Saturday, September 18, 2021

Who is first - Mark 9

Who is First

Tony E Dillon Hansen


Sermon based upon Mark 9:30-37, Psalm 54 and James 3:13-4:8


Opening Prayer


I read in a devotional , “Sometimes it seems we are all competing for the same spaces. Parking lots are crowded with people rushing for an open spot.” People will drive around a parking lot waiting for people to get out of spots near the front. Why not park more safely and enjoy a nice walk?


Highways are full of people trying to get ahead of others. When someone gets in the fast lane (and is in fact not being fast), we get annoyed and frustrated that someone is making us slow down.  From schools, housing, jobs - we’re often trying to beat others to get a spot.” We hurry ourselves from one moment to the next and never stop and to think why.  


That is not to say competition is bad for us, but what is in the competition that gains our attention so much?  What and perhaps who are we forgetting? Or when does that competition becomes dangerous - like an unhealthy Iowa-Iowa State rivalry? Some people express an extreme position - wishing complete ill and harm to their opponents rather than realizing we are all Iowans - we are neighbors.


The disciples do what they and what people always do. They want to make sure they have a spot not just at the table but at the top.  Is that really where we ought to be? Jesus is in their presence; yet, some want to be even closer than others.  You can imagine what family dinner looks like with everyone playing musical chairs around Jesus.


We spend inordinate amount of time and energy and putting claims upon position, power and wealth, but we all die and we all get to face judgment. Is all that energy spent on those things really going to help me when I meet God in the afterlife? (For None of that follows you into the afterlife.)


Jesus calls out the disciples arguing over status and “the greatest.” Jesus calls us out for focusing importance upon the wrong things. Jesus calls them and us out for putting themselves first.  


It might be because the more Jesus talks about imminent death, the more people get confused.  Do they wonder if this is odd, morbid fascination with death or recognizing that even Jesus will not escape the pain of death? Despite that, through faith in God, Jesus will fulfill the plan. 


Human authority is going to get what it wants, but Christ submits to God and challenges us as followers.


Jesus challenges us. “Whoever wants to be first must be last of all and servant of all.” Jesus wants them and us to pursue a different way through life because Jesus isn’t concerned with status of a broken world - Neither should we.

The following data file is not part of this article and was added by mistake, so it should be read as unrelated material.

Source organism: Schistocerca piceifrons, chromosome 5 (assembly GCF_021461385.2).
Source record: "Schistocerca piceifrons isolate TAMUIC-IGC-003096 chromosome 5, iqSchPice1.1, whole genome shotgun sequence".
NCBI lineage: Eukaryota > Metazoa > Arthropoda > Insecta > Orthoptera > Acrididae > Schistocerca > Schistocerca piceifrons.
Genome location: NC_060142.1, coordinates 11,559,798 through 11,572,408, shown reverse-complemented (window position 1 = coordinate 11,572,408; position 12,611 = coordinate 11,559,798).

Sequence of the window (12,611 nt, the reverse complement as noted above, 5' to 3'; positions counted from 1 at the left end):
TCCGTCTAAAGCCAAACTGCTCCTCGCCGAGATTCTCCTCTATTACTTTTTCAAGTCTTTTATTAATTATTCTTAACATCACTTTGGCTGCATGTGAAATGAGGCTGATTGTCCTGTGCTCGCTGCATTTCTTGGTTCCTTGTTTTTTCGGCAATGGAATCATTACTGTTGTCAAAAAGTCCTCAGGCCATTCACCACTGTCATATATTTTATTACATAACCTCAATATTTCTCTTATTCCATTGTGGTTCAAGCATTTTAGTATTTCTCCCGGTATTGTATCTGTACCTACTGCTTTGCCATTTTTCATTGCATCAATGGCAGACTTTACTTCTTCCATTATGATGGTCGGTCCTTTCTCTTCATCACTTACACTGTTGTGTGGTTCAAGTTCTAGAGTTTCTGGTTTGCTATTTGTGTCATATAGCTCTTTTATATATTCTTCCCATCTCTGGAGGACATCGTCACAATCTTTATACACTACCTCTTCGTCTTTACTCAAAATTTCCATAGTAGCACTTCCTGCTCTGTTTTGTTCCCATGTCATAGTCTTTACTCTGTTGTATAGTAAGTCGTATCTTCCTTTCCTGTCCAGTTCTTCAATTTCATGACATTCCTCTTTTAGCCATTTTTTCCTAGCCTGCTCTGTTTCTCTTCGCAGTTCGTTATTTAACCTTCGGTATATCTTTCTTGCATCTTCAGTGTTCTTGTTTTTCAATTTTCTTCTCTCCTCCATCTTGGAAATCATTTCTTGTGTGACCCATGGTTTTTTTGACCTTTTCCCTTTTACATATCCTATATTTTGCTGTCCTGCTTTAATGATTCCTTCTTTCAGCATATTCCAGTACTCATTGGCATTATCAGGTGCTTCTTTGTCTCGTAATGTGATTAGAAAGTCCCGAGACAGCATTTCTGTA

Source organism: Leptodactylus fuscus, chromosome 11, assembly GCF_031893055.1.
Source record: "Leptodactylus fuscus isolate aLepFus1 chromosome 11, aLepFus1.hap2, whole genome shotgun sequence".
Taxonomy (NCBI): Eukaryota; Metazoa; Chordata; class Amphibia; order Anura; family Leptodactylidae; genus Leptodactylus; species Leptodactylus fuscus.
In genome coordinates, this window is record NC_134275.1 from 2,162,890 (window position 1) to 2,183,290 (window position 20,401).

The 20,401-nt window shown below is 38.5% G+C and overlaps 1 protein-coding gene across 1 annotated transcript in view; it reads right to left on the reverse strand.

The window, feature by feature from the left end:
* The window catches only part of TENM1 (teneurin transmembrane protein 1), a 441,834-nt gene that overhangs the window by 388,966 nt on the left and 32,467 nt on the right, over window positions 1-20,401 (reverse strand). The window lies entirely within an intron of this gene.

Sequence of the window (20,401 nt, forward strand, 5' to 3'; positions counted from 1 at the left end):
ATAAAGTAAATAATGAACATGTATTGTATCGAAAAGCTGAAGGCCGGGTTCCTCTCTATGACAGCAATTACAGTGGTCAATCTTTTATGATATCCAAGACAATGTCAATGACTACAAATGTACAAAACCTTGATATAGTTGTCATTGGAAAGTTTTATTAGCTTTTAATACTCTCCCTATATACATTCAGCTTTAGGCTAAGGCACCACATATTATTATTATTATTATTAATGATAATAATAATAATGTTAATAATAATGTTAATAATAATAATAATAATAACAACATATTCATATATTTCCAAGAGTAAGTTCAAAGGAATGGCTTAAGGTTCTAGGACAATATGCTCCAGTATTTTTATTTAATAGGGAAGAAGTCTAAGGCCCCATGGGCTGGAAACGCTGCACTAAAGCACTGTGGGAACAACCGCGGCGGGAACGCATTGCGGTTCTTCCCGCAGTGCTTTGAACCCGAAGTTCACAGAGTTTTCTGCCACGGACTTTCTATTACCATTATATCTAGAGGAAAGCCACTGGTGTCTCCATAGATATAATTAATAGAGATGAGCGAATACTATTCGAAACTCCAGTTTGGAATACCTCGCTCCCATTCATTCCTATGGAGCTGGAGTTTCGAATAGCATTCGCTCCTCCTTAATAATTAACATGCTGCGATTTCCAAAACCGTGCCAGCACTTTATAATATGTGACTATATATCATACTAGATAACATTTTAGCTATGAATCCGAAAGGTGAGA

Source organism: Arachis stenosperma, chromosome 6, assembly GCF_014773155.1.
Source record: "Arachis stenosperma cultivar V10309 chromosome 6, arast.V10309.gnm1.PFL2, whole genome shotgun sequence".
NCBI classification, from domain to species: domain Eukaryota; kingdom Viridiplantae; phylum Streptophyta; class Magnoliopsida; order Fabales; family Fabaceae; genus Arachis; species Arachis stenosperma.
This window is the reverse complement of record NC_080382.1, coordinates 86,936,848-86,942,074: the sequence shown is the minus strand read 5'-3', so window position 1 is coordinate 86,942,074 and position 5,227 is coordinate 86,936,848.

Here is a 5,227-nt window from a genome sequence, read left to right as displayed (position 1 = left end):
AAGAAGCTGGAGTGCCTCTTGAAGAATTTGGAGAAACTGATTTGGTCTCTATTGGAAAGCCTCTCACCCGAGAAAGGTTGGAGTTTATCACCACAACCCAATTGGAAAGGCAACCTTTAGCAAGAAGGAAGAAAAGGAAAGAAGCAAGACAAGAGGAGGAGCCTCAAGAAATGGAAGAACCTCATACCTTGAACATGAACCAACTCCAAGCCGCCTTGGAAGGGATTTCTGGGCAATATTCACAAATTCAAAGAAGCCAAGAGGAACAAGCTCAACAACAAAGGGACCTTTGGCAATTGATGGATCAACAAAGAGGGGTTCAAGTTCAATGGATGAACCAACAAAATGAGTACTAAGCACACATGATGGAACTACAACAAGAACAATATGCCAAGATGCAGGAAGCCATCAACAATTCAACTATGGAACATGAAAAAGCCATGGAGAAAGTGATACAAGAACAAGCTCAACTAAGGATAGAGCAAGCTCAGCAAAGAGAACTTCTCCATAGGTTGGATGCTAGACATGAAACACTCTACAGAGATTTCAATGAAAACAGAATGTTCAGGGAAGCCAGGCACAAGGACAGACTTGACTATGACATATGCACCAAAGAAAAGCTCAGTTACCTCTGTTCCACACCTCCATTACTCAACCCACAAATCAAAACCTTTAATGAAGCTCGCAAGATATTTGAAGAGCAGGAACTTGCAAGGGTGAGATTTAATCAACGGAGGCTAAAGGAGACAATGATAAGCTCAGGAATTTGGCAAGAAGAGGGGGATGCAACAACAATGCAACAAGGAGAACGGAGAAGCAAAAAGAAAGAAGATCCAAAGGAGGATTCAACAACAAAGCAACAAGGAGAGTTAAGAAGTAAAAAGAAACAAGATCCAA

Jesus picks up a child (one who has no position or power) and says “whoever welcomes one such child in my name welcomes me…” 


Jesus wants us to purse a different way: through serving others by humbly making room in our lives and in the community for others to have a place too.  Much in the way parents welcome a child into the world, we are asked to be extravagantly welcoming. Jesus challenges us to welcome not just one child but all God’s children. 


This does not mean we don’t have place in the kingdom; it means that our place is found making room for others. Some of us are used to having spaces that include us. Some have organized clubs and events that are meant only for certain kinds of people. For what purpose, do we exclude? That is not what God wants.


Then, of course, there are many that rarely have a place left for them or even allowed. Sins of segregation and slavery are all about exclusion and happen still. Why are people so afraid to share their abundance?  This is a reminder that, when we exclude, we exclude children of God.  Instead, we are to welcome. 


Our society shows us values and power structures, but what do we embody of those? James 3, “Show by your good life that your works are done with gentleness born of wisdom. [God’s wisdom.] …Harvest of righteousness is sown in peace for those who make peace.”


Thus, the mission of UBFM is to provide, yes meals, but it is a way for us to demonstrate and more importantly practice “radical hospitality one burrito at a time.” We welcome without judgment. If you have time, you are welcome to join us Thursday evenings. We don’t have to wait until Thursdays. The question is how can you make room in your life for someone else’s need. How can you practice welcoming?


Yes we all need practice. Question who hasn’t been included in our spaces that should be.  Practice welcoming people - practice welcoming God.


Instead of wrestling for position and pushing people out of the way, make room for people. When you do, you make room for God to work in your life. 


Sit and have conversations - even with people you disagree. That is not to say for arguments or to boast our egos, but have conversations so that we can learn from each other. Invite God to be with you and watch something spectacular happen. When we give up pushing people out of our way, we can discover that God’s grace makes room for us all.


Finally, we ought to thank God for making room for us through Jesus Christ because we find we have so much more than broken status. With God as our partner, we have wholeness, grace and love. 


So pray and ask God, help us make room for all God's children. Find that you are where you are supposed to be. 


Thanks Be to God.

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